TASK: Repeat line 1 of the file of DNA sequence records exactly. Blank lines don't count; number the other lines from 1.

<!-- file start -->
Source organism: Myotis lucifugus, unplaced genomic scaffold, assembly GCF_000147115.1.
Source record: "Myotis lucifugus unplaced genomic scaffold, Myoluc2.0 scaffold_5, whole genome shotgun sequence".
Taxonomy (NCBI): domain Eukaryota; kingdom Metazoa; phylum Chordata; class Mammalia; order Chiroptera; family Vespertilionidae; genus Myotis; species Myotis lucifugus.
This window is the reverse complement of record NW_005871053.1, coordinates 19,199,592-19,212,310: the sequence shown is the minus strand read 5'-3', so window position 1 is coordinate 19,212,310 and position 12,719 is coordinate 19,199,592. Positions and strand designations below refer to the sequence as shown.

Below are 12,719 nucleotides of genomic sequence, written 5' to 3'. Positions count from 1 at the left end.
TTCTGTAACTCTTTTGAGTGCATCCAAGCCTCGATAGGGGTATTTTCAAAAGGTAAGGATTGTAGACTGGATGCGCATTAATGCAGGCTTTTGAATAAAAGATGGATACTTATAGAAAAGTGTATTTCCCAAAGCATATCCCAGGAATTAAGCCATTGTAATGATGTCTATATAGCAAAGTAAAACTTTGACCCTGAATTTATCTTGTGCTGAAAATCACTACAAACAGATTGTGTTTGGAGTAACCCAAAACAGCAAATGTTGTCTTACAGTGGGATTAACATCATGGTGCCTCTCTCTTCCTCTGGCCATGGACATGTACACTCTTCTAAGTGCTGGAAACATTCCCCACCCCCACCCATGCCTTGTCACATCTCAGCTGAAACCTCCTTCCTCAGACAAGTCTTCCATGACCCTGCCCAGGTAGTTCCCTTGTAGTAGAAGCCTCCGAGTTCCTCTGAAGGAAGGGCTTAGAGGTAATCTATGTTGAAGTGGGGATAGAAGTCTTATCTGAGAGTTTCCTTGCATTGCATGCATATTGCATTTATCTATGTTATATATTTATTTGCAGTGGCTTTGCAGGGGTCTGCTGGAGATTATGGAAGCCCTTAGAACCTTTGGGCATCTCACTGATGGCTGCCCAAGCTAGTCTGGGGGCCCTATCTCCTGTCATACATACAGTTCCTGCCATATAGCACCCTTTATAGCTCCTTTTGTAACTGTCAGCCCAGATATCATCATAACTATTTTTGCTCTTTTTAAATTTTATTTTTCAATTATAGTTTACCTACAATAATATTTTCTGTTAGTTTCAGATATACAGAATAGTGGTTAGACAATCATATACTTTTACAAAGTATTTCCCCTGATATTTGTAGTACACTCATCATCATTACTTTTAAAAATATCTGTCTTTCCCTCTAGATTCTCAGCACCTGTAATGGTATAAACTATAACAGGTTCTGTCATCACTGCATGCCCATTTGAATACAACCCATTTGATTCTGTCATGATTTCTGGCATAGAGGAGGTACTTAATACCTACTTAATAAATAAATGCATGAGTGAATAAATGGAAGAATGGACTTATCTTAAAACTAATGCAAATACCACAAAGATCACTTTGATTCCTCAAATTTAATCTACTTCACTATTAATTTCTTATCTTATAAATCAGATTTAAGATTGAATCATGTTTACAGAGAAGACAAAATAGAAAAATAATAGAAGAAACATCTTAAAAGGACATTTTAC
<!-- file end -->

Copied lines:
Source organism: Myotis lucifugus, unplaced genomic scaffold, assembly GCF_000147115.1.